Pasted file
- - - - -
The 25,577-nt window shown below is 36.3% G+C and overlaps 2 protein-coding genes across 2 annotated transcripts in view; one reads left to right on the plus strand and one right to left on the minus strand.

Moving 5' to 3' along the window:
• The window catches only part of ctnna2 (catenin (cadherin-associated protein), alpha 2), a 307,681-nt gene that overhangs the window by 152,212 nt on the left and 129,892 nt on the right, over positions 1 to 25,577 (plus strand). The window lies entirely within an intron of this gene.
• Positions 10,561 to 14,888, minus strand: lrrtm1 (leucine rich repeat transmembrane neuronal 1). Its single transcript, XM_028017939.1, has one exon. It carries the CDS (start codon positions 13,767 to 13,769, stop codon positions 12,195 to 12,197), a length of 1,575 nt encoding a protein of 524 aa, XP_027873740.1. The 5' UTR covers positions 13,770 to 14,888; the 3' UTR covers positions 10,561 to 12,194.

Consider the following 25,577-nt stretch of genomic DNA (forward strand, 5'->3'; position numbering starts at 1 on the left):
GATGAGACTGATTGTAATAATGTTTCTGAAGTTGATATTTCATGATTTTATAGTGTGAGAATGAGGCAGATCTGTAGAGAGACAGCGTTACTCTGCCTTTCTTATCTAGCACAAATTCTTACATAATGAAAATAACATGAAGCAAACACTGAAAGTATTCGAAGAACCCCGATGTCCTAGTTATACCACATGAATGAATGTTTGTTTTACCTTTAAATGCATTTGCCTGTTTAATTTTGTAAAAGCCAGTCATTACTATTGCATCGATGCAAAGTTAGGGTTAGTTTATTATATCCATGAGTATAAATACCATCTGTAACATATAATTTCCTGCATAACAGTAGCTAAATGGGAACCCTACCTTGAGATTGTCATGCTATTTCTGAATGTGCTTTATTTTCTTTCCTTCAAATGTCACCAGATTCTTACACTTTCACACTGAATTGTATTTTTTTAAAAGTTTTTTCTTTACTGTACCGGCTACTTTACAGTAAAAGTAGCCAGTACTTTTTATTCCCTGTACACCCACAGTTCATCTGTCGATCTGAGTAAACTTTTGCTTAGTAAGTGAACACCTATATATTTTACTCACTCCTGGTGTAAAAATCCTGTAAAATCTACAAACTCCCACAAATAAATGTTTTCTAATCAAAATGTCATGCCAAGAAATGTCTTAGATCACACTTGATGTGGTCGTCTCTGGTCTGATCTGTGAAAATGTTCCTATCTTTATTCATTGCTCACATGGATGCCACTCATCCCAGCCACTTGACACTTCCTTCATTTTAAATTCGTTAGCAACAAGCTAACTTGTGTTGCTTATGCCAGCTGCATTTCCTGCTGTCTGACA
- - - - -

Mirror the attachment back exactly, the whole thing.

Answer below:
The 25,577-nt window shown below is 36.3% G+C and overlaps 2 protein-coding genes across 2 annotated transcripts in view; one reads left to right on the plus strand and one right to left on the minus strand.

Moving 5' to 3' along the window:
• The window catches only part of ctnna2 (catenin (cadherin-associated protein), alpha 2), a 307,681-nt gene that overhangs the window by 152,212 nt on the left and 129,892 nt on the right, over positions 1 to 25,577 (plus strand). The window lies entirely within an intron of this gene.
• Positions 10,561 to 14,888, minus strand: lrrtm1 (leucine rich repeat transmembrane neuronal 1). Its single transcript, XM_028017939.1, has one exon. It carries the CDS (start codon positions 13,767 to 13,769, stop codon positions 12,195 to 12,197), a length of 1,575 nt encoding a protein of 524 aa, XP_027873740.1. The 5' UTR covers positions 13,770 to 14,888; the 3' UTR covers positions 10,561 to 12,194.

Consider the following 25,577-nt stretch of genomic DNA (forward strand, 5'->3'; position numbering starts at 1 on the left):
GATGAGACTGATTGTAATAATGTTTCTGAAGTTGATATTTCATGATTTTATAGTGTGAGAATGAGGCAGATCTGTAGAGAGACAGCGTTACTCTGCCTTTCTTATCTAGCACAAATTCTTACATAATGAAAATAACATGAAGCAAACACTGAAAGTATTCGAAGAACCCCGATGTCCTAGTTATACCACATGAATGAATGTTTGTTTTACCTTTAAATGCATTTGCCTGTTTAATTTTGTAAAAGCCAGTCATTACTATTGCATCGATGCAAAGTTAGGGTTAGTTTATTATATCCATGAGTATAAATACCATCTGTAACATATAATTTCCTGCATAACAGTAGCTAAATGGGAACCCTACCTTGAGATTGTCATGCTATTTCTGAATGTGCTTTATTTTCTTTCCTTCAAATGTCACCAGATTCTTACACTTTCACACTGAATTGTATTTTTTTAAAAGTTTTTTCTTTACTGTACCGGCTACTTTACAGTAAAAGTAGCCAGTACTTTTTATTCCCTGTACACCCACAGTTCATCTGTCGATCTGAGTAAACTTTTGCTTAGTAAGTGAACACCTATATATTTTACTCACTCCTGGTGTAAAAATCCTGTAAAATCTACAAACTCCCACAAATAAATGTTTTCTAATCAAAATGTCATGCCAAGAAATGTCTTAGATCACACTTGATGTGGTCGTCTCTGGTCTGATCTGTGAAAATGTTCCTATCTTTATTCATTGCTCACATGGATGCCACTCATCCCAGCCACTTGACACTTCCTTCATTTTAAATTCGTTAGCAACAAGCTAACTTGTGTTGCTTATGCCAGCTGCATTTCCTGCTGTCTGACA